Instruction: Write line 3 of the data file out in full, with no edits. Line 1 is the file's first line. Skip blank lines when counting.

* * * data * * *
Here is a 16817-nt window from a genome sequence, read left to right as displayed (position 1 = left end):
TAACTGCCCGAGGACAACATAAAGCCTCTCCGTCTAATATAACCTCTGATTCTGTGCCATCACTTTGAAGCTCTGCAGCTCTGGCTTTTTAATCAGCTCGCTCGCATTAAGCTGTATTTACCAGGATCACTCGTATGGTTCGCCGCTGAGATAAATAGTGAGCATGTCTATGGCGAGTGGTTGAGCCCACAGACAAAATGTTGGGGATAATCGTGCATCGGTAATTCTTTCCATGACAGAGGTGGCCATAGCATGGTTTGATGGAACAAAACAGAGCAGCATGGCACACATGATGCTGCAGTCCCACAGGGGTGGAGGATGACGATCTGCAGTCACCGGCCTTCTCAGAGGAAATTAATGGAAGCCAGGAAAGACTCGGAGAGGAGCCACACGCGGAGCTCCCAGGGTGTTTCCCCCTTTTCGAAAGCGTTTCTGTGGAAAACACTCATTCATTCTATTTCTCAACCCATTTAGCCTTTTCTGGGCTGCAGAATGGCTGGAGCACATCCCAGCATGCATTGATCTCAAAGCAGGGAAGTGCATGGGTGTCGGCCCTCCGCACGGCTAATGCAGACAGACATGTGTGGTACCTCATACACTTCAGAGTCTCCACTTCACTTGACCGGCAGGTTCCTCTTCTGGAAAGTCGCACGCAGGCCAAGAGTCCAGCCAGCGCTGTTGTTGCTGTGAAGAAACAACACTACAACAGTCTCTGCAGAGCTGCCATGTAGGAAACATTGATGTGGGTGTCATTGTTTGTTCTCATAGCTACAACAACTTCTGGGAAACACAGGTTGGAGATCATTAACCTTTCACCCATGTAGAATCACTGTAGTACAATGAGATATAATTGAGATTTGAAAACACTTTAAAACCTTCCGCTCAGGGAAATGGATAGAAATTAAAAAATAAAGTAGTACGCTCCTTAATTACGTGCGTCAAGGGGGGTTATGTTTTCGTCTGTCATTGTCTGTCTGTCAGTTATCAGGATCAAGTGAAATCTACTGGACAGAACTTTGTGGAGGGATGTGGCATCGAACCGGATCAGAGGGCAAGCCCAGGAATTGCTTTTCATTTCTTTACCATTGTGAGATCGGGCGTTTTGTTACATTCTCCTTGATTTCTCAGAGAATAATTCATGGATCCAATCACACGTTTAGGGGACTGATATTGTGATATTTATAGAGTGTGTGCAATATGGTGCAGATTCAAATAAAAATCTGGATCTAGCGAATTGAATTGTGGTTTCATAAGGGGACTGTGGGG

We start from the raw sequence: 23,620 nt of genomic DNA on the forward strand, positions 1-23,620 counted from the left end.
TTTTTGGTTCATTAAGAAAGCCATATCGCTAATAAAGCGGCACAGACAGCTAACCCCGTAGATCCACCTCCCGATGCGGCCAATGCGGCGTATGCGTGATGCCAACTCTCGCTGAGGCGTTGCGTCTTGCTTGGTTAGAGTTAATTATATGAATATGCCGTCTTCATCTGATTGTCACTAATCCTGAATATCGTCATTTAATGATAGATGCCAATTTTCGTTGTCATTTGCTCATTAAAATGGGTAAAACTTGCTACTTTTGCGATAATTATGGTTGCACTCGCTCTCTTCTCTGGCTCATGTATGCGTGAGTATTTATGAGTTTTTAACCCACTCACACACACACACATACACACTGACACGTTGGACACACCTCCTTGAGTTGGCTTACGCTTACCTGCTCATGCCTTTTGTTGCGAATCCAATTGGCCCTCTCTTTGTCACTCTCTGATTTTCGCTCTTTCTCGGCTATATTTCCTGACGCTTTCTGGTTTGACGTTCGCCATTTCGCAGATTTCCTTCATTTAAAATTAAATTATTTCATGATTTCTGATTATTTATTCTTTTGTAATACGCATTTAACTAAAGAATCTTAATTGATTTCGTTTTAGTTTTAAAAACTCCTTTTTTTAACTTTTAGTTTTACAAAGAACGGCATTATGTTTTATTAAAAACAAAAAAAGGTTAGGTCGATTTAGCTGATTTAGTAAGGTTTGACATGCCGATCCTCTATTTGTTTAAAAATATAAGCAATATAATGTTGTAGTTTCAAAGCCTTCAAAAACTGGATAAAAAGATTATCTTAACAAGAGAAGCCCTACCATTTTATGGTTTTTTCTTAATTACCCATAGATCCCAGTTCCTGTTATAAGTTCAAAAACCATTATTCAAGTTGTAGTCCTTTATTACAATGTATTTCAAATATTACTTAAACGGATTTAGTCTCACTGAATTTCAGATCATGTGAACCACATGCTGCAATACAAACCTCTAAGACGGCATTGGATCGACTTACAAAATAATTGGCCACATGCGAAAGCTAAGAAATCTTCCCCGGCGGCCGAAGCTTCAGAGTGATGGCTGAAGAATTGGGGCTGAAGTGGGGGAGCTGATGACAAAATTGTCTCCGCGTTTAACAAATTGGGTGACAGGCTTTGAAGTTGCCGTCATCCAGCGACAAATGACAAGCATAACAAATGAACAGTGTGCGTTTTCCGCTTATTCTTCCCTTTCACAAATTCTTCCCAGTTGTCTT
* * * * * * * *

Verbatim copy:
We start from the raw sequence: 23,620 nt of genomic DNA on the forward strand, positions 1-23,620 counted from the left end.